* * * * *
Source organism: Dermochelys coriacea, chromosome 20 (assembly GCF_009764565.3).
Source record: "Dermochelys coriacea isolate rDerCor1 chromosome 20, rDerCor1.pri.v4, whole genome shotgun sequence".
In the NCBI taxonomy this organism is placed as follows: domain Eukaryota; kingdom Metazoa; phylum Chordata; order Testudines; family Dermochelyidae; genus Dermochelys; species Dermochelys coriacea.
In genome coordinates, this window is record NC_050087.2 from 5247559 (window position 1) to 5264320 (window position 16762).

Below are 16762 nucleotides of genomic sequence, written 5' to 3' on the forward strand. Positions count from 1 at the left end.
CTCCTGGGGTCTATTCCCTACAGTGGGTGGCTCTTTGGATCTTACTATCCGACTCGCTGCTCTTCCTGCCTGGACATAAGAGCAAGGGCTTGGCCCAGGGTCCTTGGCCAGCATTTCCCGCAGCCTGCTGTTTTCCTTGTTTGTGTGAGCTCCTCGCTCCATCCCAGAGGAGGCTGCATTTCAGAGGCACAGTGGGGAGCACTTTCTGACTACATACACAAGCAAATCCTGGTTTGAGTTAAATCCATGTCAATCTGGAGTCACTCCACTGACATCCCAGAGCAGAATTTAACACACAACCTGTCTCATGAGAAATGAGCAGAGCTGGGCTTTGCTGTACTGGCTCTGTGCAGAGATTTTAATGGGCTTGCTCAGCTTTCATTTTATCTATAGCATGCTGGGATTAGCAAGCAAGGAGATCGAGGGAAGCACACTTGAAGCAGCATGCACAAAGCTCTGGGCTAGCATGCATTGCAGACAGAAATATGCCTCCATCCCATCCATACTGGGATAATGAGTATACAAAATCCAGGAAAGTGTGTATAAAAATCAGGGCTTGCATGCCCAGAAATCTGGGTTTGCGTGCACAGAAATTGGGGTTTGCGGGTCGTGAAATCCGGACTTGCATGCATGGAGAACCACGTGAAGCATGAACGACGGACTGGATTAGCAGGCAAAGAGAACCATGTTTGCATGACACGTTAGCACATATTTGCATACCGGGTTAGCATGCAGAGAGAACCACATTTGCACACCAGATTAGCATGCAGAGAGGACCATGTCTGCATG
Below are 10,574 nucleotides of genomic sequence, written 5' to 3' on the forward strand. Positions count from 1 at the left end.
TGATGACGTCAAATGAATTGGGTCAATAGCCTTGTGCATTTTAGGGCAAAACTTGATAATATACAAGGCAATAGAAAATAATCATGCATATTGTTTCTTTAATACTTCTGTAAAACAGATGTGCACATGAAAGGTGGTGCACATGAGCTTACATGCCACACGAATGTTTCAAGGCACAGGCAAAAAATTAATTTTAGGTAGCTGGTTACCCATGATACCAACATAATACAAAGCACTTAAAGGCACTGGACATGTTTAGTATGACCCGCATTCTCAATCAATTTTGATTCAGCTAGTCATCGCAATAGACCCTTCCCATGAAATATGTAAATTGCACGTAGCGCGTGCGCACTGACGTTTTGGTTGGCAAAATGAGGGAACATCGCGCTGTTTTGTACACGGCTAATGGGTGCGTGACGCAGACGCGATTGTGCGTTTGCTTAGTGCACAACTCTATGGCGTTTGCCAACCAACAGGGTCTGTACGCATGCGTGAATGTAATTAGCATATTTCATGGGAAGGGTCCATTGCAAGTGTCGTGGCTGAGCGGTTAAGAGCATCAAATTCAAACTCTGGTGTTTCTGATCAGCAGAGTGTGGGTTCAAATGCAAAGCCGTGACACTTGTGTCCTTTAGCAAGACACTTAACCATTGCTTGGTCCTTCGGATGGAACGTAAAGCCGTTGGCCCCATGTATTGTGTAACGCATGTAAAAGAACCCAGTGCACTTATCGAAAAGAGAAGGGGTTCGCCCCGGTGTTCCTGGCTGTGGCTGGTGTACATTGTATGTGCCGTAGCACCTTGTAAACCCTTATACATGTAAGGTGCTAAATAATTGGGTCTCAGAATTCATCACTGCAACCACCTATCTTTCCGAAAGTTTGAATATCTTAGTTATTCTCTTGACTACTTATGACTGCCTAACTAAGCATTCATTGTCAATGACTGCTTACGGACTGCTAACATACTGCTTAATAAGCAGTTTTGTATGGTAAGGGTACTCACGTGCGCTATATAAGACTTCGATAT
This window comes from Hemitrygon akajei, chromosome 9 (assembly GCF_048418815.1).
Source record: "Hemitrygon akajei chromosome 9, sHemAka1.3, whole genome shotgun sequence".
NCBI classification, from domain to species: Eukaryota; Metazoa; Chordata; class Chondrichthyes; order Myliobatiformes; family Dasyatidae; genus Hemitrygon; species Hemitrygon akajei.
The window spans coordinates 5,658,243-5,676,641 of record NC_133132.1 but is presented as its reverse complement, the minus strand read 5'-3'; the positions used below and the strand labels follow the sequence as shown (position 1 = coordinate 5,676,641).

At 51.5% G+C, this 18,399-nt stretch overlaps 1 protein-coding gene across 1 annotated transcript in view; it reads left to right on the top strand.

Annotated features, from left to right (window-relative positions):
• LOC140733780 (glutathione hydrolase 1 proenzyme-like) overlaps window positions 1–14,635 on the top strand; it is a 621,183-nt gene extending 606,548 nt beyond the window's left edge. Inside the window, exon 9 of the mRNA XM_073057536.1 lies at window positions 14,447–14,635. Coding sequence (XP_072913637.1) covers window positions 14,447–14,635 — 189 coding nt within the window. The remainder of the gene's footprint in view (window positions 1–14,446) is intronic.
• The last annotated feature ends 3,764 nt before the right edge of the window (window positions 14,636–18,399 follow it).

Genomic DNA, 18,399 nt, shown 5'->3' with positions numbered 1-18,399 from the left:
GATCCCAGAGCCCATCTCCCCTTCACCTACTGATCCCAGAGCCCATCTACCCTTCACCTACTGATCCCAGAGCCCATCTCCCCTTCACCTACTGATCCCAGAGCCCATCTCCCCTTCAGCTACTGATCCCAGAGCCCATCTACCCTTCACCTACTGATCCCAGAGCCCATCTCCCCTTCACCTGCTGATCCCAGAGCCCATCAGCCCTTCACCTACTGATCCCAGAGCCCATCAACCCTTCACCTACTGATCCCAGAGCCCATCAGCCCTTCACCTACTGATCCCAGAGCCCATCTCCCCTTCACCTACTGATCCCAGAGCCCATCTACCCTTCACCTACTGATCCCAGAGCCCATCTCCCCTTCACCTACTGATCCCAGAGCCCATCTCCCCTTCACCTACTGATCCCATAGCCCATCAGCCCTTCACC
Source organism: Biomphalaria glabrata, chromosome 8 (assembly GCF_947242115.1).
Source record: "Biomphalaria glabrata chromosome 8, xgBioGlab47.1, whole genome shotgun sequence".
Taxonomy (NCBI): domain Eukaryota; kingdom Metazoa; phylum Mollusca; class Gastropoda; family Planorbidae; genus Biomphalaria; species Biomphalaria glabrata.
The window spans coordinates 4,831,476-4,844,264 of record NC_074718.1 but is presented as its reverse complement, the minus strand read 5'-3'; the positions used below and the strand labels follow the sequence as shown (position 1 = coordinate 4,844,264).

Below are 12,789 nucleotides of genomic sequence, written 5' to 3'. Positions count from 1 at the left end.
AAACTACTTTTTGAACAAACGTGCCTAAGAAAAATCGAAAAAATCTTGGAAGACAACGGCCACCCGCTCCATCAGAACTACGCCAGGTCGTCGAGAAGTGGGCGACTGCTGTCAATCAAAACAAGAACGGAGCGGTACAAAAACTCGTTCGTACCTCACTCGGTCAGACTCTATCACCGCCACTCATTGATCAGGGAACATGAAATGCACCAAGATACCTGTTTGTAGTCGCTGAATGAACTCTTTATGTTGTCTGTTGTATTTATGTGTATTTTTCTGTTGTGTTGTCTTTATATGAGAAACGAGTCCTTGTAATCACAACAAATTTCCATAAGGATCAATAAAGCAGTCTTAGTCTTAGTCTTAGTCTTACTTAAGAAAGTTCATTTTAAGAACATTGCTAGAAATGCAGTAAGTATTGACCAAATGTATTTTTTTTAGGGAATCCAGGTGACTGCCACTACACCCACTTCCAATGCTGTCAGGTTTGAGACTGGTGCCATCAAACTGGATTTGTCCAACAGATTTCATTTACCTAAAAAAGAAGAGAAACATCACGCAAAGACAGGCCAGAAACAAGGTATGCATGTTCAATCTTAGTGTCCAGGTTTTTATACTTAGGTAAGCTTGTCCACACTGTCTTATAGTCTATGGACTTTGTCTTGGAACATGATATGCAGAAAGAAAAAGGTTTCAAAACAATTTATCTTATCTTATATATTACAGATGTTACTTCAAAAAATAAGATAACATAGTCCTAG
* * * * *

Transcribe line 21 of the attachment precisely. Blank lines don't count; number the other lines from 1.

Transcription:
Taxonomy (NCBI): domain Eukaryota; kingdom Metazoa; phylum Mollusca; class Gastropoda; family Planorbidae; genus Biomphalaria; species Biomphalaria glabrata.